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Say What Now, Susan Sontag?

Date: May 08, 2015


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Playwright/director Sibyl Kempson explores the chasm between art and journalism in her new transhistorical epic


It's not every day that a playwright starts her own theatre company and then wins a prestigious, game-changing grant. But such was the case for Sibyl Kempson, whose 7 Daughters of Eve Thtr. & Perf. Co. was founded before she was selected as a USA Rockefeller Fellow last year. "The company came before the grant," says Kempson. "But it seemed cosmically connected."

That concept of cosmic connection is also present in Kempson's shows. Take 7 Daughters' inaugural production, Let Us Now Praise Susan Sontag at the Abrons Arts Center, which Kempson also directs. Inspired in part by writer James Agee and photographer Walker Evans's 1941 book, Let Us Now Praise Famous Men about Southern families during the Dust Bowl era, LUNPSS features sharecroppers who believe that gods and spirits are part of the land. Kempson's reinvention of their world is hardscrabble and destitute, but also imaginative and resourceful.

The first half of LUNPSS focuses on a family of farmers who meet a journalist and a photographer intent on capturing their lives. During the second section, the photographer and journalist are haunted by social critic Susan Sontag, who questions their methods. A delightfully daffy river (or is it Heaven?) flows behind them, and the dead souls of the documented speak to the audience. LUNPSS unfolds through scenes and songs, and draws not just on Agee, Evans and Sontag, but also French Symbolist painter Odilon Redon, Broadway musicals and ancient mythological seals. Kempson tills a fertile soil that is composed of heady philosophy, history, politics, and wordplay.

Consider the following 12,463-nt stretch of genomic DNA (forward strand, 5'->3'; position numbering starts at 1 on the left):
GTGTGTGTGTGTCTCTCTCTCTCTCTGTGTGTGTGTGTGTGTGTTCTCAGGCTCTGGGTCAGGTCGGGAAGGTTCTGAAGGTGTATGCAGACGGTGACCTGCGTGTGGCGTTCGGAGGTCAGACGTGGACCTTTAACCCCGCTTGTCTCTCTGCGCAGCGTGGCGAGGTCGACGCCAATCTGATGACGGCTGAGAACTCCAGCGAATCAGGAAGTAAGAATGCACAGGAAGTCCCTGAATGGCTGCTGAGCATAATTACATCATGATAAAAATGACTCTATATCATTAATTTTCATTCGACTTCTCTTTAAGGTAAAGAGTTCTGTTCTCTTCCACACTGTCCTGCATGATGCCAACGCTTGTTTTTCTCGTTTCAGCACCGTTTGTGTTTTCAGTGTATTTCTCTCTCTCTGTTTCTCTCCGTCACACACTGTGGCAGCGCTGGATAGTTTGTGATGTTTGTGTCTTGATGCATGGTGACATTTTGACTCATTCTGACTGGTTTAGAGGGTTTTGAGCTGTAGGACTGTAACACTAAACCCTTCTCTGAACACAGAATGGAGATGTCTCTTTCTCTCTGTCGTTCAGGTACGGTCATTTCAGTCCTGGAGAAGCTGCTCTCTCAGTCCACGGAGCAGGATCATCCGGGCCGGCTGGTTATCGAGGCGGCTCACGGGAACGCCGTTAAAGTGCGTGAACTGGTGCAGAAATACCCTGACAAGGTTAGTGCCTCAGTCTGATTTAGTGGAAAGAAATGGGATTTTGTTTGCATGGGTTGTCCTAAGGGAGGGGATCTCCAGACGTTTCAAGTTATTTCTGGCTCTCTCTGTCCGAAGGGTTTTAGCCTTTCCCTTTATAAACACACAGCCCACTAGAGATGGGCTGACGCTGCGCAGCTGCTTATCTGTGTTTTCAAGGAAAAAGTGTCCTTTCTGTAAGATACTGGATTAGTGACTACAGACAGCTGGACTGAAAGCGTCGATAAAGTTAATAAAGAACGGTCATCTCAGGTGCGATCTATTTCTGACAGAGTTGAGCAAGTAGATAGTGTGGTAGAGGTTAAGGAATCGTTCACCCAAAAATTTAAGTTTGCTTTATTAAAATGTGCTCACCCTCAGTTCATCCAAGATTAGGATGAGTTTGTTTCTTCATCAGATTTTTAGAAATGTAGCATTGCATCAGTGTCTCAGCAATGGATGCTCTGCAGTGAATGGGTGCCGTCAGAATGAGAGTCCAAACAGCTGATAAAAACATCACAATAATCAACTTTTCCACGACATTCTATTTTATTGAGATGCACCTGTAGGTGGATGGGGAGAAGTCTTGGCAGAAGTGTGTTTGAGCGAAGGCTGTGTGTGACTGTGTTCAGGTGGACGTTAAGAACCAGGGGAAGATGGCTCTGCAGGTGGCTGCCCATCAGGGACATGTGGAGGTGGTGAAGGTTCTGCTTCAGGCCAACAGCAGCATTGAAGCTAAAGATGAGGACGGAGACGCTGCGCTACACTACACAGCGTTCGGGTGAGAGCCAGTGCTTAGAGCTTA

"Sontag's argument is basically that any documentation of human suffering cannot spur us to take action against it if the documentation is too beautifully rendered," explains Kempson. "I love Sontag and that idea. I was interested in writing about what she was grappling with."

As Kempson researched the story behind Let Us Now Praise Famous Men, she learned that the families Agee and Evans documented were essentially exploited, and were never even sent a copy of the book.


"Redon was painting around the time that photography was coming out, and he was like, 'Photography is death. It can only destroy,'" says Kempson. "We know the photos of these sharecroppers so well, we don't even feel anything [when we look at them]. Sontag writes about that too --- the horror in the photo cannot be separated from the fact that the photo exists." In deference to that realization, Kempson doesn't use any of Evans's iconic images in the show, though she hopes audiences will look them up.

"I ended up writing in this overtly political territory, which is not where I normally go," admits Kempson, who likens the separation of art and journalism to the separation of church and state. She also notes that art can point out a problem, but doesn't necessarily offer any solutions. "It would be arrogant of me to say that my job as an artist is to raise awareness about human suffering," she says. "I know that women are treated badly. I know that there's inequality and poverty --- I feel like what we're lacking is an alternative. My intention was to explore some kind of alternative universe, and imagine something that is more closely aligned with where we want to go."


Eliza Bent is a Brooklyn-based writer and performer

Photos by Maria Baranova

Tickets to Let Us Now Praise Susan Sontag are available through TDF's Off-Off@$9 Program.